When the christian right (for it is always them) complain that they are a persecuted minority, they should be reminded of the past week when David Cameron, Nigel Farage, Jack Straw and God-knows-who-else have all been falling over themselves to tell us all that Britain is a christian country. If you want to feel like a persecuted minority try being a muslim or jew or sikh – or even more so a pagan or an atheist. Because the assumption that you must follow one of the accepted, mainstream religions is, in my experience, more omnipresent than any hypothesised saviour. Of course, if you are an atheist it is impossible to bring your kid up that way. Especially with all the churches latching on to the academy and free schools programmes like so many leeches.
Personally, I was repelled by the hypocrisy of the church from the moment I was sent to Sunday school. Before I even understood what hypocrisy was, I knew that these people looked down on me for not living the same blameless lives as them. I wasn’t sure what blame I carried – but maybe it was something to do with being the working class son of a postman. That hypocrisy and snobbery, the social ostracization from many of my jewish friends once they hit puberty and being of a generally scientific bent, saw me grow up to be an atheist. I’m sure there are plenty of kind, humble and inclusive religious people out there – but there was no evidence of them when and where I was growing up. Don’t get me wrong, there were plenty of kind people – but none of them defined themselves by their religion.
Having decided I was an atheist it was more than a little disturbing when I had a series of personal experiences that caused me to recognise a spiritual dimension to my life. I do not claim to understand it and remain keen to better investigate it further. To this end I find the reductionist arguments of Dawkins et al no help at all. Devoid of any understanding of humanity, they seem to convolute a metaphor with reality. A somewhat old-fashioned metaphor at that. The mechanistic and homo-centric view of the universe seems at odds with what we’ve learned about the inter-connected nature of existence. Although it fits nicely with the compartmentalized and quantifiable world of capitalism, where the only value that matters is on the bottom line of a balance sheet. Like priests, scientists know that you only get on if you don’t rock the boat.
But accepting a spiritual element to life does not mean accepting religion. I don’t hold with the idea of bearded blokes hanging around on clouds. While not ruling out the idea that I might find out something from reading thousand-year old books, I find it extremely unlikely that any one book holds all the answers – especially books which are re-tellings of earlier stories lent a specific spin by the preachers of the time – or when the contents of such books have been so scrupulously edited by those in authority – or when the translations have been authorised by those in power.
Of course it is this edited and mediated version of religion that the likes of Cameron refer to when they talk about Britain being a christian country. We are not talking about a country where we might all be seekers after truth (be it spiritual, scientific or both). We are talking about a country of certainties; of hierarchies that place the monarch at the head of both church and state. Despite being one of the centres of The Enlightenment, Britain is not now, and never really was, a country where questions are welcome, be they from scientists, priests or anyone else. This is especially true if the questioner has the audacity to challenge the hierarchies and inequalities that are presented as the natural order. Of course, if it is the natural order then it was created by God. Effectively the extent to which Britain is a christian country is the extent to which the wealthy can get away with presenting themselves as ordained by God. It certainly isn’t in its treatment of the poor or the sick. In this “christian country” the likes of Cameron, IDS and Esther McVey can present their viciousness as tough love in the best traditions of the work-houses. They claim to be doing God’s work as people suffer and die – much as the al qaeda terrorist or the serial killer does. Meanwhile they try to claim the compassion, that they so clearly lack, for their own. They try to colonise basic human decency with the flag and the cross just as they did in the good old days of empire. And with a flourish of christian exceptionalism they try to paint themselves as more decent and more deserving than the heathen hordes.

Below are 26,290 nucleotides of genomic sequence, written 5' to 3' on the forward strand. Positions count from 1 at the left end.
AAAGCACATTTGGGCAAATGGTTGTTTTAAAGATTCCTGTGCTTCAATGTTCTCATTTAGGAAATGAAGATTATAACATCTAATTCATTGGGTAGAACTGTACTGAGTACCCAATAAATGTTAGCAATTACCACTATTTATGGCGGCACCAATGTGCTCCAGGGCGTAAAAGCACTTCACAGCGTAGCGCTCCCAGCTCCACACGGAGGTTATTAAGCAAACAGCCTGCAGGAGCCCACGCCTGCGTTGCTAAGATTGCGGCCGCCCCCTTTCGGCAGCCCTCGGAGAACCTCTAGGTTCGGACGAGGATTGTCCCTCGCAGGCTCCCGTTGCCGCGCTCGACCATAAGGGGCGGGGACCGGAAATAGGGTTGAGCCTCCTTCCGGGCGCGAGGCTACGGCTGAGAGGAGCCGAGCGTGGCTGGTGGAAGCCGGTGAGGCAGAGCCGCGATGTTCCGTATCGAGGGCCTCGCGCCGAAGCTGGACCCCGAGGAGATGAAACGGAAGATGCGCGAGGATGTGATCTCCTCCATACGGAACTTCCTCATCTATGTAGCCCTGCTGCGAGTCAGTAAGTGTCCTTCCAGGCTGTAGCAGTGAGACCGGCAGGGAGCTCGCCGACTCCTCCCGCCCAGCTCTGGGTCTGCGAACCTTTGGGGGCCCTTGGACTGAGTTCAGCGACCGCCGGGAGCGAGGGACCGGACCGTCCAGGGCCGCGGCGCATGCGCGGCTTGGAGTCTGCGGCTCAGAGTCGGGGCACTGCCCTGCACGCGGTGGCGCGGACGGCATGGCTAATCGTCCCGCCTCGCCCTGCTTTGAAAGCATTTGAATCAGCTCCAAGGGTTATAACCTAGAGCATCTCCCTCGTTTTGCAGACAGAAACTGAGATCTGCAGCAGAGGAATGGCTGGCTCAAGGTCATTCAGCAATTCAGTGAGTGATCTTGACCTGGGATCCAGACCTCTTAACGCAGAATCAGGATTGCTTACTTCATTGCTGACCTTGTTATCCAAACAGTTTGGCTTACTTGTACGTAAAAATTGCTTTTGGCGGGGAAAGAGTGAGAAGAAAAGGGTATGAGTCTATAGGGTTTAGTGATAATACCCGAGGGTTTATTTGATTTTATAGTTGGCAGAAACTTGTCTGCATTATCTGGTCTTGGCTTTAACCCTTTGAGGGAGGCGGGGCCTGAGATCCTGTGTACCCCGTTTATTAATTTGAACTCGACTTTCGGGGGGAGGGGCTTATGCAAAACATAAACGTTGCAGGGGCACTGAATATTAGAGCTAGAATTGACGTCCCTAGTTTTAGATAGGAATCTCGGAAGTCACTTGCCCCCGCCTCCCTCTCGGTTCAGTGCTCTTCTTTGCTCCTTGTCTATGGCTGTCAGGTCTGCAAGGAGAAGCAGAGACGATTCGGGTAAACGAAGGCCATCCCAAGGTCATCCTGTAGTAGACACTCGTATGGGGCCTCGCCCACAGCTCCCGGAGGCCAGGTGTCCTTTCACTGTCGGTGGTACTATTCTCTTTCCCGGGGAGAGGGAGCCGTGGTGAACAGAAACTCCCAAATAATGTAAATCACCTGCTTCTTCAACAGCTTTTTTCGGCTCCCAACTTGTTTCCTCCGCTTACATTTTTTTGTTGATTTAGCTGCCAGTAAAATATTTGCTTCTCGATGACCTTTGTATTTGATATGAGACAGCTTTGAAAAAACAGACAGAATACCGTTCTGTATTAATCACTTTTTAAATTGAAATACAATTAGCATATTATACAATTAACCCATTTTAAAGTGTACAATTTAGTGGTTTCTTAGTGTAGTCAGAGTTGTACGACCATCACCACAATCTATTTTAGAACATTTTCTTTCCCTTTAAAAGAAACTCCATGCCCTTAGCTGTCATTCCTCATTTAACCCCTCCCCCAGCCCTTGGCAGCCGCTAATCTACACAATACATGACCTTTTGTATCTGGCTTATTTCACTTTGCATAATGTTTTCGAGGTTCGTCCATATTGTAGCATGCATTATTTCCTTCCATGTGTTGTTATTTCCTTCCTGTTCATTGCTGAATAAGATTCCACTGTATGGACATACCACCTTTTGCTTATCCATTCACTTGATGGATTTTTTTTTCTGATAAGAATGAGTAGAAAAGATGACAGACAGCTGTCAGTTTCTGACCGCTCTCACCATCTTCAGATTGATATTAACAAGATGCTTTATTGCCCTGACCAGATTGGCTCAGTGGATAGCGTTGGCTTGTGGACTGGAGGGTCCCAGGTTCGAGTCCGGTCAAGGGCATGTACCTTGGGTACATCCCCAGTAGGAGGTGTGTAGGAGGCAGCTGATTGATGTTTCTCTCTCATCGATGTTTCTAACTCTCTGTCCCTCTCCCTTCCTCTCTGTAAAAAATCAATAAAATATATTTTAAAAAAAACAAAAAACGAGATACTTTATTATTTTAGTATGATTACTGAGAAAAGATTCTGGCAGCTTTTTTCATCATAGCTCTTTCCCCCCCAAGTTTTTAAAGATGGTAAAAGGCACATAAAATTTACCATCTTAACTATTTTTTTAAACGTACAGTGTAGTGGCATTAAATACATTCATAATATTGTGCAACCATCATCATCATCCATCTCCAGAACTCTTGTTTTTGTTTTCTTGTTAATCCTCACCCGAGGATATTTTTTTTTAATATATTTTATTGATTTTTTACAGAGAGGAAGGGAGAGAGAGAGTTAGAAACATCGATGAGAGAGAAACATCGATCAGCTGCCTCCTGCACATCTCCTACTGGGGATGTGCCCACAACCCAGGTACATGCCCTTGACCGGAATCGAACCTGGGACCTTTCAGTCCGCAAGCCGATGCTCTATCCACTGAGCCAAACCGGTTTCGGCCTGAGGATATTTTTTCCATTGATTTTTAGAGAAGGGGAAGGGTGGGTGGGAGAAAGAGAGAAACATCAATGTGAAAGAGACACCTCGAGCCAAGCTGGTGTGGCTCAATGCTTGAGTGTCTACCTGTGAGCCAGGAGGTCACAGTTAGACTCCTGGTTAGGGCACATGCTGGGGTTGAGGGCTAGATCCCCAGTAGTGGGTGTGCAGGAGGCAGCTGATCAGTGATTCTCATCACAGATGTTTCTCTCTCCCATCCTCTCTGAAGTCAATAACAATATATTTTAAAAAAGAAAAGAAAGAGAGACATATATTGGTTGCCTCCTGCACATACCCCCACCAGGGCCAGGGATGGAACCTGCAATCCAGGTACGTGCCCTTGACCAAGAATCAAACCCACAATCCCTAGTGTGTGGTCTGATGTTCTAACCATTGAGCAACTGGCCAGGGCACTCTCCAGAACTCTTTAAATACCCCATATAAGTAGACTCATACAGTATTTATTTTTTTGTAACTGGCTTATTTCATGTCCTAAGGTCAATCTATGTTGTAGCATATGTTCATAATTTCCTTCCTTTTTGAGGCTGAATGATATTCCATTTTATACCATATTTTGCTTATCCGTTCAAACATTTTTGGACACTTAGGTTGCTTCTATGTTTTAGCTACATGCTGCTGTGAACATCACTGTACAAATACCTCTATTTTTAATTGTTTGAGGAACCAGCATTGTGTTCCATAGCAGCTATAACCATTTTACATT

The census shows the extent to which the population of Britain consider themselves to be christian. The falling congregations gathering in crumbling churches show how many actively consider themselves to be christian. Meanwhile, the extent to which our leaders, and those who elect them, adhere to christian values can be judged by their reluctance to judge others and their attitude to the poor, the sick and those in need. As ever with David Cameron, you could comfortably navigate a herd of camels through the gap between rhetoric and reality.